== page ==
April 2014
Contents / home
FameLabSA 2014
Science Lens winners
Young, innovative and gifted
Intern receives Fellowship in Paris
Transformation in marine science
Looking for the brainiacs of yesteryear
Skies alive with space activities
Training the trainers
On your marks ... Get SET Go!
Schools debates advisory committee
Science community volunteers
The science of giving back
New science communication resource
Bringing nanotech to the disabled
Meet media guru Daryl Ilbury
Water World @ Scifest Africa 2014
Exploring marine science
Sharks, vegetables and alien fish
SAIAB cares
In the news
Upcoming events
It's a fact!

Water World @ Scifest Africa 2014

  Fascinated learners get to know more about sharks
  Learners explore DNA guided by Dr Albert Chakona
  The intriguing world of the very small
  Kerry van der Watt tells learners more about invasive species
  The SASSI singing fish was a hit with Water World visitors
What is water? Why is it so special? Why is it necessary for life? Where does water come from? How big is the ocean? How rich is marine and freshwater biodiversity? What IS biodiversity? Why do sharks have so many teeth? Why should we study the sea? What is an alien fish?

These are just some of the questions that teased the enquiring minds of young and old alike at Water World, hosted by the South African Institute for Aquatic Biodiversity (SAIAB) at Scifest Africa 2014.

Water World first appeared on the Scifest scene as an official venue in 2013. Professor Mike Bruton, who is a long-standing contributor and well-known face at Scifest and who has spent a life-time studying fish and things that live in water, is also an expert science communicator and currently Director of Imagineering at MTE Studios. After Water World 2013, he had this to say:

"Congratulations on this excellent initiative, which works very well. I am sometimes concerned that science festivals (and science centres) underplay the biological and environmental sciences but, with the addition of Water World, there is no danger that Scifest will do this. After all, the sea covers about 2/3 of the world but, more importantly, being the most three-dimensional environment, it provides more than 90% of the habitable volume on our planet."

Visitors young and old came to Water World to find out why sharks do indeed have so many teeth and even touched them at Shark World with its amazing robotic shark presented by Dr Matt Dicken and colleagues from Bayworld and the KZN Sharks Board. Some intrepid adventurers put on board shorts and took a day-trip to the coast and were rewarded with a day in the company of South Africa's premier A-rated estuarine scientist, Professor Alan Whitfield, who explained how the intricate and complex ecosystems of our estuaries sustain and nurture fishes and other aquatic creatures, while having to cope with the increasing demands of human development.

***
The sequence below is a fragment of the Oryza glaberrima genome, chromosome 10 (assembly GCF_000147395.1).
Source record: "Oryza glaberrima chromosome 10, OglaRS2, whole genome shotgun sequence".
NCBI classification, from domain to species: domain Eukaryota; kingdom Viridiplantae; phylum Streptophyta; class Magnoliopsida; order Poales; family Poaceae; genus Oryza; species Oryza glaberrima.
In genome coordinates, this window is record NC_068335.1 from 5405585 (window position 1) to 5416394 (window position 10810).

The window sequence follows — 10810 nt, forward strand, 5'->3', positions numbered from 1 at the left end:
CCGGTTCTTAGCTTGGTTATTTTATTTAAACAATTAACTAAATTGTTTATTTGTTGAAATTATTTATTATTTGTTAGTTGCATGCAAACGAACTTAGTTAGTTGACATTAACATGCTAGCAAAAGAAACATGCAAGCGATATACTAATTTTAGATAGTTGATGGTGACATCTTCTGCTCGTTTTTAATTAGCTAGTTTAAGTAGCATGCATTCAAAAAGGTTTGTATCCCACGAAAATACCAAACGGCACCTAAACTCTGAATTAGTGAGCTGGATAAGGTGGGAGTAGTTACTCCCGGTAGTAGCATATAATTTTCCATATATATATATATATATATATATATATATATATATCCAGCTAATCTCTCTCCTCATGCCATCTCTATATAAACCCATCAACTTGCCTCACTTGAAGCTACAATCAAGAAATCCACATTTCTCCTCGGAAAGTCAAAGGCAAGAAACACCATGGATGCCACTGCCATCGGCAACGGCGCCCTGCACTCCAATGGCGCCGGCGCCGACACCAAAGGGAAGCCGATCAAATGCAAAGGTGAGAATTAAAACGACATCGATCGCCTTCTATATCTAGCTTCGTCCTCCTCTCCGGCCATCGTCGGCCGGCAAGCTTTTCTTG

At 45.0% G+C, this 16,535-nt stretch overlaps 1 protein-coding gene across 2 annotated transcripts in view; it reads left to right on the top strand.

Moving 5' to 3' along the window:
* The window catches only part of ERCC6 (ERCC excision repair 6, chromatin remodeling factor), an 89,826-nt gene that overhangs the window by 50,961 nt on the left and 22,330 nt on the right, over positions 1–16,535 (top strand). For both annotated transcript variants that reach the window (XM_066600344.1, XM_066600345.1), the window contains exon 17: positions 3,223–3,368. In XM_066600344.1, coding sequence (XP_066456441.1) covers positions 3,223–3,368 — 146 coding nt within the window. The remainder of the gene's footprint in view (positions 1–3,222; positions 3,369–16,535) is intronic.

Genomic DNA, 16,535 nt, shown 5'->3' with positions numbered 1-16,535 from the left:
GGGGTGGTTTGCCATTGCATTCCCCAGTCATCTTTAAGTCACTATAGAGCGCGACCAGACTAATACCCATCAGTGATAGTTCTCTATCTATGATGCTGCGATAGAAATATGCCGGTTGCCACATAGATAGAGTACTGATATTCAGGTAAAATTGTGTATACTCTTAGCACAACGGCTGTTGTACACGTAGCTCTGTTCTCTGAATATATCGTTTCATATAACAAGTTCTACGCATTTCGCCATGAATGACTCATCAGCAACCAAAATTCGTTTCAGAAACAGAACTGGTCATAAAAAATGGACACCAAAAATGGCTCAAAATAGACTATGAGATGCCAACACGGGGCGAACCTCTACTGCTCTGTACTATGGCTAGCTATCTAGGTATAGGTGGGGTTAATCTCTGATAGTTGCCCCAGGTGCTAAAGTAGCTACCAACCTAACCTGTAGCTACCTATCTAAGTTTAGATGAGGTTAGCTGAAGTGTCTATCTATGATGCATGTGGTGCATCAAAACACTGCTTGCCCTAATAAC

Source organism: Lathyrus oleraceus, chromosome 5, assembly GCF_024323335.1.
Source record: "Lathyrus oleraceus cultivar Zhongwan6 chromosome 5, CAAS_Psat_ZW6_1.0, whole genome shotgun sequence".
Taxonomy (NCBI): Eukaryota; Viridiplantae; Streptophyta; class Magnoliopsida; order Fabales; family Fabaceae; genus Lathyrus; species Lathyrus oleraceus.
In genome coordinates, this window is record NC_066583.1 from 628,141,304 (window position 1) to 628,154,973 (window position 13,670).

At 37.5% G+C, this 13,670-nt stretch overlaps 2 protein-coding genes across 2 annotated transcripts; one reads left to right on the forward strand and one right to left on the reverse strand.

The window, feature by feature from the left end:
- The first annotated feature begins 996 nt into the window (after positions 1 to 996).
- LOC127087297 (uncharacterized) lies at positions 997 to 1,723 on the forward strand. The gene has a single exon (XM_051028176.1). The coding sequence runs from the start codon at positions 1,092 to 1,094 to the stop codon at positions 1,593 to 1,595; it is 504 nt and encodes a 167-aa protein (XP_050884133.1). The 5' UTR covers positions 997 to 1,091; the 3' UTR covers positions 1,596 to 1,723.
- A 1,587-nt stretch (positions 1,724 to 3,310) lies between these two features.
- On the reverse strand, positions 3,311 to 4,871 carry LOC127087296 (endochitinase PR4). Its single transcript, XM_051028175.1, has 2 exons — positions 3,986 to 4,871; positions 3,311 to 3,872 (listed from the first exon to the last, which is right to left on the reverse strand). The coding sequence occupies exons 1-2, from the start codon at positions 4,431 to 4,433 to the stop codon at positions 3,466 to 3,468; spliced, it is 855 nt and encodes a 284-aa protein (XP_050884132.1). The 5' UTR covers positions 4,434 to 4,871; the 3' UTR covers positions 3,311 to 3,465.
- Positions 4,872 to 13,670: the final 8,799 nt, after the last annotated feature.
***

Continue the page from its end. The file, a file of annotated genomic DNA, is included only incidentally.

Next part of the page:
Karen Anderson, who has been diving the reefs of Cozumel in the Gulf of Mexico for over 30 years, presented workshops that showed how the beautiful, but highly venomous lion fish is taking over and depleting the biodiversity of those reefs. Newcomers to Water World were Rhodes University's environmental advocacy society, RU Green, and a hit with all our visitors was the South African Sustainable Seafood Initiative's (SASSI's) Singing Fish which was "all alone" on the second leg of its South African tour having travelled from uShaka Marine World in Durban.

Physics, chemistry and biology

As visitors entered the Water World tent, an interactive exhibit by Rose Thornycroft explained the 'physics of water'. A very popular attraction was 'Practical Aquaponics', a new commercial venture that uses fish waste to fertilise organic herbs, vegetables and flowers, all in a portable unit that can be set up in classrooms, on verandas or in the home. Rhodes University's Zoology Department presented a fantastic porta-pool freshwater exhibition complete with alien fish and vegetation to explain the impact of alien invasive aquatic plants and fish on our indigenous aquatic fauna and flora.

Exciting displays on marine research in the western Indian Ocean and South Africa's coast were presented by James Stapley of the Agulhas and Somali Current Large Marine Ecosystem Programme (ASCLME) and the Elwandle and Egagasini Nodes of the South African Environmental Observation Network (SAEON). SAIAB researchers and staff came to the fore offering displays on SAIAB's various research platforms, including the African Coelacanth Ecosystem Programme (ACEP) which highlighted the submersible ROV and coelacanth footage, the ACEP Phuhlisa Programme, the Acoustic Tracking Array Platform (ATAP), the SAIAB Natural History Collection and Molecular Biology and Genetics.

In total some 13 displays kept visitors enthralled for hours. Plans are already afoot to develop a bigger and better Water World for Scifest 2015!

By Penny Haworth, Manager: Communications and Governance, SAIAB